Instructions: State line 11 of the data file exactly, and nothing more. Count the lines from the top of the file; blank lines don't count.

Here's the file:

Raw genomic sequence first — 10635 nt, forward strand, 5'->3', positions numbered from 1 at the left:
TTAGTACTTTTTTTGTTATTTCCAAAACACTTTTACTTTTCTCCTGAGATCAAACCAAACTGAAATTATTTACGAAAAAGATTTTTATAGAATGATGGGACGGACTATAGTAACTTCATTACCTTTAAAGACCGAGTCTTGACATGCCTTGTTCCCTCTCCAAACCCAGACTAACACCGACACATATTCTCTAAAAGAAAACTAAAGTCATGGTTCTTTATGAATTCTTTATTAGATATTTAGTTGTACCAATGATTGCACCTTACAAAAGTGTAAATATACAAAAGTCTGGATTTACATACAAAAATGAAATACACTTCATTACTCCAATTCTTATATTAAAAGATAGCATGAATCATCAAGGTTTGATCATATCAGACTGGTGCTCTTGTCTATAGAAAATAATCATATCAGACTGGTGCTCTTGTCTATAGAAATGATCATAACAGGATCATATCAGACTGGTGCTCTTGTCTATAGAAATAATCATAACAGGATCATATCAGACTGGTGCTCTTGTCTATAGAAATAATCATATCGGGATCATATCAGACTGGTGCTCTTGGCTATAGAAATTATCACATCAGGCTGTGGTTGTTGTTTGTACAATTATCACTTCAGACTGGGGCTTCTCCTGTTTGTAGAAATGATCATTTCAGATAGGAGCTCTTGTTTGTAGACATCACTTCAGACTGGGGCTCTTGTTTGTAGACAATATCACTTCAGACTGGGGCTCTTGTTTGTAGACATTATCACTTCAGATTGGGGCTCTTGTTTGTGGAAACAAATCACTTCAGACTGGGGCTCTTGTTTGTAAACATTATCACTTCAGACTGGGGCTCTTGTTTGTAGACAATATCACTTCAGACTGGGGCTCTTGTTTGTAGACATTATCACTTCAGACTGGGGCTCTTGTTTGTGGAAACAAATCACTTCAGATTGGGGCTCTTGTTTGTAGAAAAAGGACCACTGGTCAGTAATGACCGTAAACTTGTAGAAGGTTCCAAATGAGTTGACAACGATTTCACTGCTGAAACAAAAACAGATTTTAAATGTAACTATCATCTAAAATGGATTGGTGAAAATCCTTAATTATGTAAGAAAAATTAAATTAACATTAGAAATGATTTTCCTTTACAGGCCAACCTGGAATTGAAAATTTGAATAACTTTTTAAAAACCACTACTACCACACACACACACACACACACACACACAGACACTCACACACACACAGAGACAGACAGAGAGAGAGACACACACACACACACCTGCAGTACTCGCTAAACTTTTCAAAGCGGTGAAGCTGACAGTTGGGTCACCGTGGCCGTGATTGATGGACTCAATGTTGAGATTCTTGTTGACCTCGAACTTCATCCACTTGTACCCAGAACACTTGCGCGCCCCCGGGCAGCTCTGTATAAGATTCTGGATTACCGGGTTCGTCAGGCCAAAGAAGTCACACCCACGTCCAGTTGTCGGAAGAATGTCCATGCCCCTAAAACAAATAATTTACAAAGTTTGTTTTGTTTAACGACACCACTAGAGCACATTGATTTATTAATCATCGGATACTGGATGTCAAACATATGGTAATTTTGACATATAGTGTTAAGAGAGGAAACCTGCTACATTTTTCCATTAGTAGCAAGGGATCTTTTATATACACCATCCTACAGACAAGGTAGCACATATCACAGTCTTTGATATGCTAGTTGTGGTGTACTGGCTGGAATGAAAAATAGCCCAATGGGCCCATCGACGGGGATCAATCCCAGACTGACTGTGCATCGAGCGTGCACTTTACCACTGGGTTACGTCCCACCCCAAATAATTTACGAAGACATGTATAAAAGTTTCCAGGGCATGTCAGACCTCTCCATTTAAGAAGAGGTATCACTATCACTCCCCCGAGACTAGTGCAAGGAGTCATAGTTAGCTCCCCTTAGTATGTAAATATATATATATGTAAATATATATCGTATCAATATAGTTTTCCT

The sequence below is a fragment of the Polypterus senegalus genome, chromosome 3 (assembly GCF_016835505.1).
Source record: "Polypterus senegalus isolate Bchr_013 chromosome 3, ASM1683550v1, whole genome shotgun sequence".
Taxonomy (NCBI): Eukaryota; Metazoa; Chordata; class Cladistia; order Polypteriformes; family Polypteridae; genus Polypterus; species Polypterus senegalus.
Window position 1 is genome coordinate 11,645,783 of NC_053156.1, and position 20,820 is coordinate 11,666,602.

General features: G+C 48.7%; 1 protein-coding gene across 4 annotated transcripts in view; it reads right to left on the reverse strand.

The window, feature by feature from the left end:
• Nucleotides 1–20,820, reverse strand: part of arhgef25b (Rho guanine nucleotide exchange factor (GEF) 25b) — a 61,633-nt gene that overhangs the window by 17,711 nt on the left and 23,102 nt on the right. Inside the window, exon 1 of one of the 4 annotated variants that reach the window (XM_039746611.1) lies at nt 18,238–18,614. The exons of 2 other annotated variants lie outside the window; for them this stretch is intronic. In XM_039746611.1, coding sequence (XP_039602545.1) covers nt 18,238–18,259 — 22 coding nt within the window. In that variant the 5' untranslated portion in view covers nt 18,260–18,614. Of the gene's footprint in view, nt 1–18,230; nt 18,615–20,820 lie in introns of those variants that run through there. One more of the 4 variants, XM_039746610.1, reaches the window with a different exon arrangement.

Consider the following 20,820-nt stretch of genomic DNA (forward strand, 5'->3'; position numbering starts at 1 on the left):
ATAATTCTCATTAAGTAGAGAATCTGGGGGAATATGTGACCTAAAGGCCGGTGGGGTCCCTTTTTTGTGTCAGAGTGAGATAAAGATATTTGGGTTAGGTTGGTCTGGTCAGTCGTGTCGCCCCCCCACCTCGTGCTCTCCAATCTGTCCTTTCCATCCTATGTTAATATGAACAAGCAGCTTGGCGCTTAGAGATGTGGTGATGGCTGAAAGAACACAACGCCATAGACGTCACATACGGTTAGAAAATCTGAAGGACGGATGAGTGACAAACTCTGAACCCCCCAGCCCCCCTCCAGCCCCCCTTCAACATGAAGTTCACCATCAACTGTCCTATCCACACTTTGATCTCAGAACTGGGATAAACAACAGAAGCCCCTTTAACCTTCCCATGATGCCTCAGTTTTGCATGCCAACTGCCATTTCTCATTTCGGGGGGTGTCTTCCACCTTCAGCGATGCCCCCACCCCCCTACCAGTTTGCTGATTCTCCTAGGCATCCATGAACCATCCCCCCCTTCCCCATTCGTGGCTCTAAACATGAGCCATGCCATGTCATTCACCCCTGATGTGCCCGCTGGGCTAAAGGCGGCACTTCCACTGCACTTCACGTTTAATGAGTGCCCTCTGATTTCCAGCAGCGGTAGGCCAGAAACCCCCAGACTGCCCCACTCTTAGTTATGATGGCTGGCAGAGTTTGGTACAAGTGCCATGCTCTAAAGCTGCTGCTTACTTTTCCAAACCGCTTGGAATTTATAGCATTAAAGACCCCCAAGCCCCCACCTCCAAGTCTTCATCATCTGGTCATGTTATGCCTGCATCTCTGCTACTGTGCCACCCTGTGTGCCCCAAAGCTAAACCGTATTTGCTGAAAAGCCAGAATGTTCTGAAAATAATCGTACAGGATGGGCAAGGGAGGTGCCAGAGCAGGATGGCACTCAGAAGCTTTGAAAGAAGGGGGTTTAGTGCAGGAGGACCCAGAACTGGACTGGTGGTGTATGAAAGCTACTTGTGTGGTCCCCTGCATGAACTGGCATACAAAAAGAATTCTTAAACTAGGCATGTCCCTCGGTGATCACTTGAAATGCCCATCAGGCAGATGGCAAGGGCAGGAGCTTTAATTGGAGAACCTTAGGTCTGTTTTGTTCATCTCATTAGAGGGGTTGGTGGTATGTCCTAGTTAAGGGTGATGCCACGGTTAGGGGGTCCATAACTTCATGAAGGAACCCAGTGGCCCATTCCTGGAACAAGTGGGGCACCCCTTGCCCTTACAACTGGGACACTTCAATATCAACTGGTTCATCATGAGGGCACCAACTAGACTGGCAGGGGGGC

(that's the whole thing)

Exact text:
ATAATTCTCATTAAGTAGAGAATCTGGGGGAATATGTGACCTAAAGGCCGGTGGGGTCCCTTTTTTGTGTCAGAGTGAGATAAAGATATTTGGGTTAGGTTGGTCTGGTCAGTCGTGTCGCCCCCCCACCTCGTGCTCTCCAATCTGTCCTTTCCATCCTATGTTAATATGAACAAGCAGCTTGGCGCTTAGAGATGTGGTGATGGCTGAAAGAACACAACGCCATAGACGTCACATACGGTTAGAAAATCTGAAGGACGGATGAGTGACAAACTCTGAACCCCCCAGCCCCCCTCCAGCCCCCCTTCAACATGAAGTTCACCATCAACTGTCCTATCCACACTTTGATCTCAGAACTGGGATAAACAACAGAAGCCCCTTTAACCTTCCCATGATGCCTCAGTTTTGCATGCCAACTGCCATTTCTCATTTCGGGGGGTGTCTTCCACCTTCAGCGATGCCCCCACCCCCCTACCAGTTTGCTGATTCTCCTAGGCATCCATGAACCATCCCCCCCTTCCCCATTCGTGGCTCTAAACATGAGCCATGCCATGTCATTCACCCCTGATGTGCCCGCTGGGCTAAAGGCGGCACTTCCACTGCACTTCACGTTTAATGAGTGCCCTCTGATTTCCAGCAGCGGTAGGCCAGAAACCCCCAGACTGCCCCACTCTTAGTTATGATGGCTGGCAGAGTTTGGTACAAGTGCCATGCTCTAAAGCTGCTGCTTACTTTTCCAAACCGCTTGGAATTTATAGCATTAAAGACCCCCAAGCCCCCACCTCCAAGTCTTCATCATCTGGTCATGTTATGCCTGCATCTCTGCTACTGTGCCACCCTGTGTGCCCCAAAGCTAAACCGTATTTGCTGAAAAGCCAGAATGTTCTGAAAATAATCGTACAGGATGGGCAAGGGAGGTGCCAGAGCAGGATGGCACTCAGAAGCTTTGAAAGAAGGGGGTTTAGTGCAGGAGGACCCAGAACTGGACTGGTGGTGTATGAAAGCTACTTGTGTGGTCCCCTGCATGAACTGGCATACAAAAAGAATTCTTAAACTAGGCATGTCCCTCGGTGATCACTTGAAATGCCCATCAGGCAGATGGCAAGGGCAGGAGCTTTAATTGGAGAACCTTAGGTCTGTTTTGTTCATCTCATTAGAGGGGTTGGTGGTATGTCCTAGTTAAGGGTGATGCCACGGTTAGGGGGTCCATAACTTCATGAAGGAACCCAGTGGCCCATTCCTGGAACAAGTGGGGCACCCCTTGCCCTTACAACTGGGACACTTCAATATCAACTGGTTCATCATGAGGGCACCAACTAGACTGGCAGGGGGGC